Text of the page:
Upstairs are two bedrooms. We have the larger one -- the one with the expansive closet and a good foot or so space to circumnavigate the bed. When we were planning our trip, Dawn messaged us that when we arrived we would have to make the bed. "No problem," we thought, until we arrived to find the bed in pieces leaning up against the wall. We had to "make the bed," as in, follow the IKEA instructions to construct the thing. But I find I can follow directions better when there are no words, but merely hieroglyphics to instruct me, along with the helpful corrections from Nancy.
The other bedroom neatly frames the other bed wall-to-wall, but it contains the sole bathroom. That's right, my midnight pee trips involve tiptoeing past my sleeping adult daughter, rendered more acceptable by the absence of her husband in her bed, at least until he comes for a weekend next month.
These bedrooms are accessed by the narrow, and I swear 60 degree elevation staircase. This is no problem except for the fact that the first step down is immediately outside of both bedroom doors, rendering waking my daughter the least of my concerns during my slumbering pee trips. On the bright side, I may not need a repeat bone scan to test the progress of my osteoporosis. If, by the bottom of the stairs, I am still intact, I should be good to go.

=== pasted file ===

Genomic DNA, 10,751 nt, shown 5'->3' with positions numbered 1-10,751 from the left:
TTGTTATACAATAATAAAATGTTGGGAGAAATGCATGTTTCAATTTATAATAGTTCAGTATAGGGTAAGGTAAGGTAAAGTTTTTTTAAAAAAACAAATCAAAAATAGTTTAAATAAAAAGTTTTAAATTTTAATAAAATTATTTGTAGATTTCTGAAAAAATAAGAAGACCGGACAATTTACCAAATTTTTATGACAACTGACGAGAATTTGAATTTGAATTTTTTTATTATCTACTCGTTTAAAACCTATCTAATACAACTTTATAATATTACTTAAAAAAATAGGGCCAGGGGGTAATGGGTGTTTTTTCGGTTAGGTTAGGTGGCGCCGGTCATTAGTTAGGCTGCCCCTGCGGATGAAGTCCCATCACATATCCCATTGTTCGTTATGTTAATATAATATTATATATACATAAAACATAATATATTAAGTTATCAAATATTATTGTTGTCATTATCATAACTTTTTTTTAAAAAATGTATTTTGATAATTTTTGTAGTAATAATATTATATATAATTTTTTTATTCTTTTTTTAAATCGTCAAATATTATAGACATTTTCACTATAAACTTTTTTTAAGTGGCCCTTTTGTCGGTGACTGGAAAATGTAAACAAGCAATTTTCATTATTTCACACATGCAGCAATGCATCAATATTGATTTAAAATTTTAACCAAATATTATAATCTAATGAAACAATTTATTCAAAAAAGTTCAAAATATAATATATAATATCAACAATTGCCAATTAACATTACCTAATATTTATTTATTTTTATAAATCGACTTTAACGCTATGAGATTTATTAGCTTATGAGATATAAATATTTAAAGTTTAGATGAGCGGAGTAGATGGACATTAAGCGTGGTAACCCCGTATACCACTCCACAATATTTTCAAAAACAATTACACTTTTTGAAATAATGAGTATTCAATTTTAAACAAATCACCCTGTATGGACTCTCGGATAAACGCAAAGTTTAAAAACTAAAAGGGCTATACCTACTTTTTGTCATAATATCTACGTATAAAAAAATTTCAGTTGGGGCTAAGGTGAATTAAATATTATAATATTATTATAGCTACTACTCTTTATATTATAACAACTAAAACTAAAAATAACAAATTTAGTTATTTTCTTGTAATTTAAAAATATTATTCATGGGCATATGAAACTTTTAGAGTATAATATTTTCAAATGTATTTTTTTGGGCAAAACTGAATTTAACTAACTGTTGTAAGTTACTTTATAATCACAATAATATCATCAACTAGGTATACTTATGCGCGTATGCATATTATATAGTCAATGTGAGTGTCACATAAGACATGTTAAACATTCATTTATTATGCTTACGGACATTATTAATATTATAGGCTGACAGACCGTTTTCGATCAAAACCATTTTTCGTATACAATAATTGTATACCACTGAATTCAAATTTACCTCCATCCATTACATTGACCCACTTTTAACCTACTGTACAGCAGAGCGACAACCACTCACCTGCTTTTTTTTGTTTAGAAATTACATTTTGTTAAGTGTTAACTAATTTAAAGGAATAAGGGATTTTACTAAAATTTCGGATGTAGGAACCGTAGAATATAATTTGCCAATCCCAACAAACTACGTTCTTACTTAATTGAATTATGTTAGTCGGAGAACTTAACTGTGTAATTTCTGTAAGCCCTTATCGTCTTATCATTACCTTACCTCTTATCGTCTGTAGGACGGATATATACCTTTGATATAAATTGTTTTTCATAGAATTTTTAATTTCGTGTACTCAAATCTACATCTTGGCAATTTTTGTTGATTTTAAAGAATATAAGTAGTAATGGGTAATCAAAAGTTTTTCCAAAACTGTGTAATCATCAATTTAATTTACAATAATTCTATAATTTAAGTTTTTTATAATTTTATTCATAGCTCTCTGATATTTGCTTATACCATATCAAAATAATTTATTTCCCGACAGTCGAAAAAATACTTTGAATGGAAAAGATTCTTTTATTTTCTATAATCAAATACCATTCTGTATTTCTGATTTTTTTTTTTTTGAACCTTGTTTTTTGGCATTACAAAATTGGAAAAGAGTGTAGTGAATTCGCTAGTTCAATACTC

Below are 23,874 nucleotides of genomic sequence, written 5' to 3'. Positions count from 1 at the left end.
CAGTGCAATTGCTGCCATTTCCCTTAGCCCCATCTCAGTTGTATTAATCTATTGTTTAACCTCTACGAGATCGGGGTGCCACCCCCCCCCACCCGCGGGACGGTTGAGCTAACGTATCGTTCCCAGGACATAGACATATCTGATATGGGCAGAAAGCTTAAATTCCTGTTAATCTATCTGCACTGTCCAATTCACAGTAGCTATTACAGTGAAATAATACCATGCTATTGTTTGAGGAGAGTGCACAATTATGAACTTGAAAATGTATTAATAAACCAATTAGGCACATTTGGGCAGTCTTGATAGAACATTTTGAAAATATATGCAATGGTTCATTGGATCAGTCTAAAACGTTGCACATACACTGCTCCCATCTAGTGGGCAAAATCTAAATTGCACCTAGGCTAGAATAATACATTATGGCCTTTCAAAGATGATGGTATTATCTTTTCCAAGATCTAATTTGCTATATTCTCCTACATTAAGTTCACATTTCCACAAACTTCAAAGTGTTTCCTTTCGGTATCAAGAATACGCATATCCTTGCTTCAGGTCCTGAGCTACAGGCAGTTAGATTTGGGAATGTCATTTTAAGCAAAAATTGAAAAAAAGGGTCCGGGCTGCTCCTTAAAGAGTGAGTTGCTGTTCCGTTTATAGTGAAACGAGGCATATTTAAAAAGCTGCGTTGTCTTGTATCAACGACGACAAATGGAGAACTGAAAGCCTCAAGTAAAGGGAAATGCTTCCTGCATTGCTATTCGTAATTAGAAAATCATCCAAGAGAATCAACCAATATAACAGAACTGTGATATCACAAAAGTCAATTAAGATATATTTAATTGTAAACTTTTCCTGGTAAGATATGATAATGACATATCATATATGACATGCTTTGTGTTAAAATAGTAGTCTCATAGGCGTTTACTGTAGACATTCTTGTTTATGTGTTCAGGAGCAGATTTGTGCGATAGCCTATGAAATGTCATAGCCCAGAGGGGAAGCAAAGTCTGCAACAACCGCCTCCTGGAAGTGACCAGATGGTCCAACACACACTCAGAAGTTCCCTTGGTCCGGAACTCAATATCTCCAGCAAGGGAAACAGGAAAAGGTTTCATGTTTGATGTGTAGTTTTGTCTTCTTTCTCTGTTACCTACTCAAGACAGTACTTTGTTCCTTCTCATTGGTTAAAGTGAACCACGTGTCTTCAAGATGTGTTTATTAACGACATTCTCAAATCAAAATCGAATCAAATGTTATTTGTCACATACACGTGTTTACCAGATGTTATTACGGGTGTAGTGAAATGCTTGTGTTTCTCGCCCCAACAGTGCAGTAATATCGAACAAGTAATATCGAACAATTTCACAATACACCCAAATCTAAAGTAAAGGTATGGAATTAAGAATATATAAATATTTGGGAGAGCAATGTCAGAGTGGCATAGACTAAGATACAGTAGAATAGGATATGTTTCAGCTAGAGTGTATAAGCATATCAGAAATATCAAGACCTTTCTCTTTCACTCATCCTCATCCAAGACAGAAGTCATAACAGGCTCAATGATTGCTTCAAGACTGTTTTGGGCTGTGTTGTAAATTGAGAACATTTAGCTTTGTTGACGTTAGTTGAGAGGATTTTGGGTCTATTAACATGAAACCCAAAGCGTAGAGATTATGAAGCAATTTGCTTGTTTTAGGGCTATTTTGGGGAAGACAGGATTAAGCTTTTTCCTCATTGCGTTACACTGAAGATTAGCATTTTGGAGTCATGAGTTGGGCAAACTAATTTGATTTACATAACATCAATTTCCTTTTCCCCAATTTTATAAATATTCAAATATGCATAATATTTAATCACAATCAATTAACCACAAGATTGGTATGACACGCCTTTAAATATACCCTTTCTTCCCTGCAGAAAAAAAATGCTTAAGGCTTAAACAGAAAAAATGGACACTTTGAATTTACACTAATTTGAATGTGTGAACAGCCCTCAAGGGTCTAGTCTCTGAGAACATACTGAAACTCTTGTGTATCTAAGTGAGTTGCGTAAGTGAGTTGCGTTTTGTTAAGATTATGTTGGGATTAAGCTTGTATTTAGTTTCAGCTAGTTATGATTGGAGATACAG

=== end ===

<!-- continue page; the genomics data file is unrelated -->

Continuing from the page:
It really is a sweet little cottage, but for the beast.
As some of you may know, Dawn has for years had Belvedere, a well-behaved little Schnoodle. For a year, Belvis became the office dog at Nancy's workplace in Nevada. But now that Belvis is a Brit, he no longer has the run of the place to himself.
You are no doubt familiar with the British obsession with royalty, and royal bloodlines that extend back as far as can be discovered. Well, the same extends to pure bred dogs. Apparently, it's not just the offspring of cross-breeding that have discounted value, but the parents themselves, having violated protocol by succumbing to the pleasures of the fur with a breed other than their own, lose value themselves. So when attempting to breed pure-breds, and two dogs with eyes for each other stray outside of their own kind, it is best to cover-up the transgression, and hustle off the newborns as quickly as possible.
Dawn and Anthony adopted such a puppy to add to their family. Juniper is the product of an English Spaniel and, wait for it... a Weimaraner. This 7 month-old puppy weighs some 40 pounds so far and feels like she outweighs me whenever she chooses to throw her weight around, which occurs roughly every 5 or 6 seconds.
First greeting me with her front paws seeming to reach my shoulders and a "kiss" not so much a lick as a nose plant into my face, she quickly presented me with the gift of my shoe, and we progressed from there. Given the chance, every cushion on the couch will be sent flying, and the stuffing joins the toys scattered across everything. I am treated to endless displays of WWE Wrestling matches between the dogs, and often am compelled to participate. This is basically non-stop unless Juniper gets hours of vigorous romping across nearby farmland, rain or shine (who am I kidding? It is always raining, unless it's sleeting). This serves to expend her energy nearly as much as mine.
Recognizing the advanced age of her father, Dawn has thoughtfully spared us from as much of this as possible, often walking the dogs alone, boarding both dogs during the day (a continuance of what she had been doing during the work day while she was alone), and enclosing them in a cage-like kennel for sleeping at night.